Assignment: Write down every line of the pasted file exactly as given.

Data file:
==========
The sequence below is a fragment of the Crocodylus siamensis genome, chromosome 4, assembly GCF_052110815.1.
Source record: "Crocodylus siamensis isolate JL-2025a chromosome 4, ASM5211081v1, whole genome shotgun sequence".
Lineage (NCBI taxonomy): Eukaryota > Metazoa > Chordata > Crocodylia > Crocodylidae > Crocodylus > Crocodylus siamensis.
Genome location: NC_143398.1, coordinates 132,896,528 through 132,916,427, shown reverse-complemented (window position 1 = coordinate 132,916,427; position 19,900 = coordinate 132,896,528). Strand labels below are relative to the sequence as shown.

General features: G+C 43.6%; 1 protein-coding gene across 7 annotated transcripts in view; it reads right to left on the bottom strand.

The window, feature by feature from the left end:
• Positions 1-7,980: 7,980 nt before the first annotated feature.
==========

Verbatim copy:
The sequence below is a fragment of the Crocodylus siamensis genome, chromosome 4, assembly GCF_052110815.1.
Source record: "Crocodylus siamensis isolate JL-2025a chromosome 4, ASM5211081v1, whole genome shotgun sequence".
Lineage (NCBI taxonomy): Eukaryota > Metazoa > Chordata > Crocodylia > Crocodylidae > Crocodylus > Crocodylus siamensis.
Genome location: NC_143398.1, coordinates 132,896,528 through 132,916,427, shown reverse-complemented (window position 1 = coordinate 132,916,427; position 19,900 = coordinate 132,896,528). Strand labels below are relative to the sequence as shown.

General features: G+C 43.6%; 1 protein-coding gene across 7 annotated transcripts in view; it reads right to left on the bottom strand.

The window, feature by feature from the left end:
• Positions 1-7,980: 7,980 nt before the first annotated feature.